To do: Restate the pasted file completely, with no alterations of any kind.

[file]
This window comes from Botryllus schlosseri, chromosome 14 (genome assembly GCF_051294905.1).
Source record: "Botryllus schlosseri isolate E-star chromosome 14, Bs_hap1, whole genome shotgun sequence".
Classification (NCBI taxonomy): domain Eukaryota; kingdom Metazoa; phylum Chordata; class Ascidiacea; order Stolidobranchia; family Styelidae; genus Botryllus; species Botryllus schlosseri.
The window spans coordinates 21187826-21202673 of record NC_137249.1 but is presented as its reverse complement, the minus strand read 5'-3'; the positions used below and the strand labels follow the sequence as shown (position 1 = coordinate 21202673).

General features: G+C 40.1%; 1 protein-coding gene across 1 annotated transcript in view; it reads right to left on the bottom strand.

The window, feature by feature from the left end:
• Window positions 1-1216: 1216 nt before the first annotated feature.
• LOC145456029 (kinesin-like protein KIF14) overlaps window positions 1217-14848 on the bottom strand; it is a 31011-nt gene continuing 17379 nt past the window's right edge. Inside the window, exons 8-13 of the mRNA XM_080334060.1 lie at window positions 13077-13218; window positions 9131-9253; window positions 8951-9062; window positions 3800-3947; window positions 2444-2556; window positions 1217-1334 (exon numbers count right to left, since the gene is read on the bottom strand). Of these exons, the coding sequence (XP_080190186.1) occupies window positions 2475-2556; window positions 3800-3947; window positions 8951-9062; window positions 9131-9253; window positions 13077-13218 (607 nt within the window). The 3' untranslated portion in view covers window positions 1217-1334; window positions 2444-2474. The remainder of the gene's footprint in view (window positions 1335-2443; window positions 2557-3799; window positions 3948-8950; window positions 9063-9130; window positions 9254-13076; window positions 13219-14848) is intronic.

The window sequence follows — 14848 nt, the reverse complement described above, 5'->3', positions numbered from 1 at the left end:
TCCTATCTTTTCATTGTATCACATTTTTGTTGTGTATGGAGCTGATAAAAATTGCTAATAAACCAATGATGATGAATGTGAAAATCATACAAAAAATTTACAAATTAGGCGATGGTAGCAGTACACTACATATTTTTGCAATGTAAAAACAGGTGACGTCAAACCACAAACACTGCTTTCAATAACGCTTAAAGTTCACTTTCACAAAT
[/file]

This window comes from Botryllus schlosseri, chromosome 14 (genome assembly GCF_051294905.1).
Source record: "Botryllus schlosseri isolate E-star chromosome 14, Bs_hap1, whole genome shotgun sequence".
Classification (NCBI taxonomy): domain Eukaryota; kingdom Metazoa; phylum Chordata; class Ascidiacea; order Stolidobranchia; family Styelidae; genus Botryllus; species Botryllus schlosseri.
The window spans coordinates 21187826-21202673 of record NC_137249.1 but is presented as its reverse complement, the minus strand read 5'-3'; the positions used below and the strand labels follow the sequence as shown (position 1 = coordinate 21202673).

General features: G+C 40.1%; 1 protein-coding gene across 1 annotated transcript in view; it reads right to left on the bottom strand.

The window, feature by feature from the left end:
• Window positions 1-1216: 1216 nt before the first annotated feature.
• LOC145456029 (kinesin-like protein KIF14) overlaps window positions 1217-14848 on the bottom strand; it is a 31011-nt gene continuing 17379 nt past the window's right edge. Inside the window, exons 8-13 of the mRNA XM_080334060.1 lie at window positions 13077-13218; window positions 9131-9253; window positions 8951-9062; window positions 3800-3947; window positions 2444-2556; window positions 1217-1334 (exon numbers count right to left, since the gene is read on the bottom strand). Of these exons, the coding sequence (XP_080190186.1) occupies window positions 2475-2556; window positions 3800-3947; window positions 8951-9062; window positions 9131-9253; window positions 13077-13218 (607 nt within the window). The 3' untranslated portion in view covers window positions 1217-1334; window positions 2444-2474. The remainder of the gene's footprint in view (window positions 1335-2443; window positions 2557-3799; window positions 3948-8950; window positions 9063-9130; window positions 9254-13076; window positions 13219-14848) is intronic.

The window sequence follows — 14848 nt, the reverse complement described above, 5'->3', positions numbered from 1 at the left end:
TCCTATCTTTTCATTGTATCACATTTTTGTTGTGTATGGAGCTGATAAAAATTGCTAATAAACCAATGATGATGAATGTGAAAATCATACAAAAAATTTACAAATTAGGCGATGGTAGCAGTACACTACATATTTTTGCAATGTAAAAACAGGTGACGTCAAACCACAAACACTGCTTTCAATAACGCTTAAAGTTCACTTTCACAAAT